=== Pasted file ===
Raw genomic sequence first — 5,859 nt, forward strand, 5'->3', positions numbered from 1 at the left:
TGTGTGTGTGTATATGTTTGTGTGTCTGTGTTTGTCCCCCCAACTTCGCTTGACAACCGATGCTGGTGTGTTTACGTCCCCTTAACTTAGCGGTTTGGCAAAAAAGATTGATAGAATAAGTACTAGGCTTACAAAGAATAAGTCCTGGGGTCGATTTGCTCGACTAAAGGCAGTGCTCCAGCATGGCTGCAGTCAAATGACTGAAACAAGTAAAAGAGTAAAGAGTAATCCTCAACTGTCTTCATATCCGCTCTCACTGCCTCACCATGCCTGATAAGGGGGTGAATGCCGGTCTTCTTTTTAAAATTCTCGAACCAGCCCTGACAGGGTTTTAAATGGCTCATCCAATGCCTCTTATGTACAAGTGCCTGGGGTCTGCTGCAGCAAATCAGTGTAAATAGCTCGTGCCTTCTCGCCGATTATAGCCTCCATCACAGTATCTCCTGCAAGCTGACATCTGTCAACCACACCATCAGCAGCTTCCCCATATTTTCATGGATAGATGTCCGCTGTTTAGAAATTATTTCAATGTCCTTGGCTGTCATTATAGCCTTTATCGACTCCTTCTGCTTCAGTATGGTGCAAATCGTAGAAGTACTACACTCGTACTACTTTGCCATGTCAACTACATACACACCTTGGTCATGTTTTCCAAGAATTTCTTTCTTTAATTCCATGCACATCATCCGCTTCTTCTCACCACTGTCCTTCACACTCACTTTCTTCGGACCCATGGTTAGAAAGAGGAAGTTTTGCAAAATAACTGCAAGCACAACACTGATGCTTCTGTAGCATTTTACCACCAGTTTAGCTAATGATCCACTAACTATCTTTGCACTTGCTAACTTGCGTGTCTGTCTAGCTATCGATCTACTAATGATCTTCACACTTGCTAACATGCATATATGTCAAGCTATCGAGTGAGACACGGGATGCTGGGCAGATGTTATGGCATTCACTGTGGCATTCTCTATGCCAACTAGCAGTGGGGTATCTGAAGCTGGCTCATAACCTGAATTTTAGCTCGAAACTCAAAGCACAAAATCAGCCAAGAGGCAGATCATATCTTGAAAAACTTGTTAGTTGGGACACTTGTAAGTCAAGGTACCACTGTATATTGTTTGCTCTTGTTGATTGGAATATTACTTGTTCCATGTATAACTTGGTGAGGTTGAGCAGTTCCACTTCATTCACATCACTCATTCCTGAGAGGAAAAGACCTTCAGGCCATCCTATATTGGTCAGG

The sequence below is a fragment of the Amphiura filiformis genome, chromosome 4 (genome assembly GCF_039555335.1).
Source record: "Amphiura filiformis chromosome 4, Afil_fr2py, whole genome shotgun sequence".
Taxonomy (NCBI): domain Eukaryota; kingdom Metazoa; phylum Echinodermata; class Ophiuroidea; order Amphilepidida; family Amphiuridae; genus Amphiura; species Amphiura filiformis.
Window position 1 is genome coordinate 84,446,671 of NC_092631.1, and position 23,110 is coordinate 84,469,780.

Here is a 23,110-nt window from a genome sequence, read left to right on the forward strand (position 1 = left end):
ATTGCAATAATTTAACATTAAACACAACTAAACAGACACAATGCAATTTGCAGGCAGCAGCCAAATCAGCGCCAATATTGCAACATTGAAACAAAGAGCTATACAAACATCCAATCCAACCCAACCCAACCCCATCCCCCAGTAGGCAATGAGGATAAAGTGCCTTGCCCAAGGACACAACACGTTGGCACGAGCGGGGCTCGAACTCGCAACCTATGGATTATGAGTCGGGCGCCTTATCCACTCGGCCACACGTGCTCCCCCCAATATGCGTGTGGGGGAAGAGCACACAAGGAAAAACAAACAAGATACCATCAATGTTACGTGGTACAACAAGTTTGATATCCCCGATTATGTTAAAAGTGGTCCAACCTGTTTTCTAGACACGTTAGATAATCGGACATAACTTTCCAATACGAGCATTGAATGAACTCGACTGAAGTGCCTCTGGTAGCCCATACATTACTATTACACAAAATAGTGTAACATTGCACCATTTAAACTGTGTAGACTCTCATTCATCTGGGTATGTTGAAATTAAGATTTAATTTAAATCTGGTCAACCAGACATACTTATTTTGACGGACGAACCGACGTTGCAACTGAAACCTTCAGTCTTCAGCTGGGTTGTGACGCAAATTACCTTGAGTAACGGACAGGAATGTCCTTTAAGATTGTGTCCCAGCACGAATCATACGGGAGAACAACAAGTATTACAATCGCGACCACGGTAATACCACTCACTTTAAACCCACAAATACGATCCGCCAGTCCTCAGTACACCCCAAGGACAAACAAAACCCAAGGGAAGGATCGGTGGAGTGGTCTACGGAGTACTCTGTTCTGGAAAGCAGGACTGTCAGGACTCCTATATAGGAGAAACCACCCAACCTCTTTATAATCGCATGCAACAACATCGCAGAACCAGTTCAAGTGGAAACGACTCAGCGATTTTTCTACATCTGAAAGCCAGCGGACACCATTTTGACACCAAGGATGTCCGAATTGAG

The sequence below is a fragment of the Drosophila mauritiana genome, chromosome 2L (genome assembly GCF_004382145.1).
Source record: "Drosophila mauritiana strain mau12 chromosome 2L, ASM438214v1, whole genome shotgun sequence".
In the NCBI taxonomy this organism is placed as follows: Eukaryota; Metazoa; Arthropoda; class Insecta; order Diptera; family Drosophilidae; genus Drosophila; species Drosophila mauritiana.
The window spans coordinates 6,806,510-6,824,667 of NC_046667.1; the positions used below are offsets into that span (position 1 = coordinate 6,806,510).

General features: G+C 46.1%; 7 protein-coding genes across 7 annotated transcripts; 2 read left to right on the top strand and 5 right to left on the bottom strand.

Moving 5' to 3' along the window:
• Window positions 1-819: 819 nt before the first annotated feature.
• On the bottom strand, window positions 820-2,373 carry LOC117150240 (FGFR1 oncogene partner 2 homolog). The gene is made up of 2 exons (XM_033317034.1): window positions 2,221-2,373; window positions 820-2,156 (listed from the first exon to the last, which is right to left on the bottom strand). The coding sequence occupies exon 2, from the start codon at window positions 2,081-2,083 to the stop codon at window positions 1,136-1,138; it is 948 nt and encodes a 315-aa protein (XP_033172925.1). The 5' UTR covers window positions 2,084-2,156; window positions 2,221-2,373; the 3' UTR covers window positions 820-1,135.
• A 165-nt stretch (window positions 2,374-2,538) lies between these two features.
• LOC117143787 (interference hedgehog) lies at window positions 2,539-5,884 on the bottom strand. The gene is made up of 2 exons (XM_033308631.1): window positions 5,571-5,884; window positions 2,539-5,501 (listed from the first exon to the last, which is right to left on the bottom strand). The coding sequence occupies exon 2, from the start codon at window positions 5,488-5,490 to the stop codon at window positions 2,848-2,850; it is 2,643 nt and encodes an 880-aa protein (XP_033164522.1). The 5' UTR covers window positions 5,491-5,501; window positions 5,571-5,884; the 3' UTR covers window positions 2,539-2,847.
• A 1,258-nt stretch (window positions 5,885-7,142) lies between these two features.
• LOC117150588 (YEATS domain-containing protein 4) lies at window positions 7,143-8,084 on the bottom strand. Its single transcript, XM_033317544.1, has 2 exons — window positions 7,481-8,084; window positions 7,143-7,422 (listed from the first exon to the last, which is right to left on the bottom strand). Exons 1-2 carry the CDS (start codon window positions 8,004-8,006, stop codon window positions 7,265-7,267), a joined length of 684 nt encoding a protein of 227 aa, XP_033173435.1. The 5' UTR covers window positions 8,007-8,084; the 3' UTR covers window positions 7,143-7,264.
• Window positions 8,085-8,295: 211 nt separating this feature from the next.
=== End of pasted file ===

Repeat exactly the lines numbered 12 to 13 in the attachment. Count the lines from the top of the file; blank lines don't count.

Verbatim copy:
The window spans coordinates 6,806,510-6,824,667 of NC_046667.1; the positions used below are offsets into that span (position 1 = coordinate 6,806,510).

General features: G+C 46.1%; 7 protein-coding genes across 7 annotated transcripts; 2 read left to right on the top strand and 5 right to left on the bottom strand.